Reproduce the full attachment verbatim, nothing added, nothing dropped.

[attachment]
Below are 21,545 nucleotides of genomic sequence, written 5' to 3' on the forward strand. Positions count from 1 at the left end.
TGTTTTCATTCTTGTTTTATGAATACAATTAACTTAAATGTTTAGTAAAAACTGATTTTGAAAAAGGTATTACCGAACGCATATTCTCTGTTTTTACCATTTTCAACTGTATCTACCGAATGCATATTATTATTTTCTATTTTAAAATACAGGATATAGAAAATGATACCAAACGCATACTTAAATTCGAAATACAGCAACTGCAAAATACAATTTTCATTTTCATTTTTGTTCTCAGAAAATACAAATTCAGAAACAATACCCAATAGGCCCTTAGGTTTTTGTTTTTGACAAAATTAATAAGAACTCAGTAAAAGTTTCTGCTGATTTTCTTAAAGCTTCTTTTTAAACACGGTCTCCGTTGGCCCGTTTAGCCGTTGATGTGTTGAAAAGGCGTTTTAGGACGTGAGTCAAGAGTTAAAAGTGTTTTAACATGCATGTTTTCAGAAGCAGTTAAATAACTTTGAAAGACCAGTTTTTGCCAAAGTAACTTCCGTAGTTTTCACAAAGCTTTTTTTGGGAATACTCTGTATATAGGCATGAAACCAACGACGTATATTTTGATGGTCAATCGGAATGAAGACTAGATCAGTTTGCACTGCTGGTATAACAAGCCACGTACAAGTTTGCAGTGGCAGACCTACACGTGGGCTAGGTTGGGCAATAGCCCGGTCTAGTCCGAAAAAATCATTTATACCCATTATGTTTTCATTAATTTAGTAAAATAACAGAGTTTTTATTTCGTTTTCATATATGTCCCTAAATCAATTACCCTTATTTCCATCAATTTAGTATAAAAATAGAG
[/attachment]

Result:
Below are 21,545 nucleotides of genomic sequence, written 5' to 3' on the forward strand. Positions count from 1 at the left end.
TGTTTTCATTCTTGTTTTATGAATACAATTAACTTAAATGTTTAGTAAAAACTGATTTTGAAAAAGGTATTACCGAACGCATATTCTCTGTTTTTACCATTTTCAACTGTATCTACCGAATGCATATTATTATTTTCTATTTTAAAATACAGGATATAGAAAATGATACCAAACGCATACTTAAATTCGAAATACAGCAACTGCAAAATACAATTTTCATTTTCATTTTTGTTCTCAGAAAATACAAATTCAGAAACAATACCCAATAGGCCCTTAGGTTTTTGTTTTTGACAAAATTAATAAGAACTCAGTAAAAGTTTCTGCTGATTTTCTTAAAGCTTCTTTTTAAACACGGTCTCCGTTGGCCCGTTTAGCCGTTGATGTGTTGAAAAGGCGTTTTAGGACGTGAGTCAAGAGTTAAAAGTGTTTTAACATGCATGTTTTCAGAAGCAGTTAAATAACTTTGAAAGACCAGTTTTTGCCAAAGTAACTTCCGTAGTTTTCACAAAGCTTTTTTTGGGAATACTCTGTATATAGGCATGAAACCAACGACGTATATTTTGATGGTCAATCGGAATGAAGACTAGATCAGTTTGCACTGCTGGTATAACAAGCCACGTACAAGTTTGCAGTGGCAGACCTACACGTGGGCTAGGTTGGGCAATAGCCCGGTCTAGTCCGAAAAAATCATTTATACCCATTATGTTTTCATTAATTTAGTAAAATAACAGAGTTTTTATTTCGTTTTCATATATGTCCCTAAATCAATTACCCTTATTTCCATCAATTTAGTATAAAAATAGAG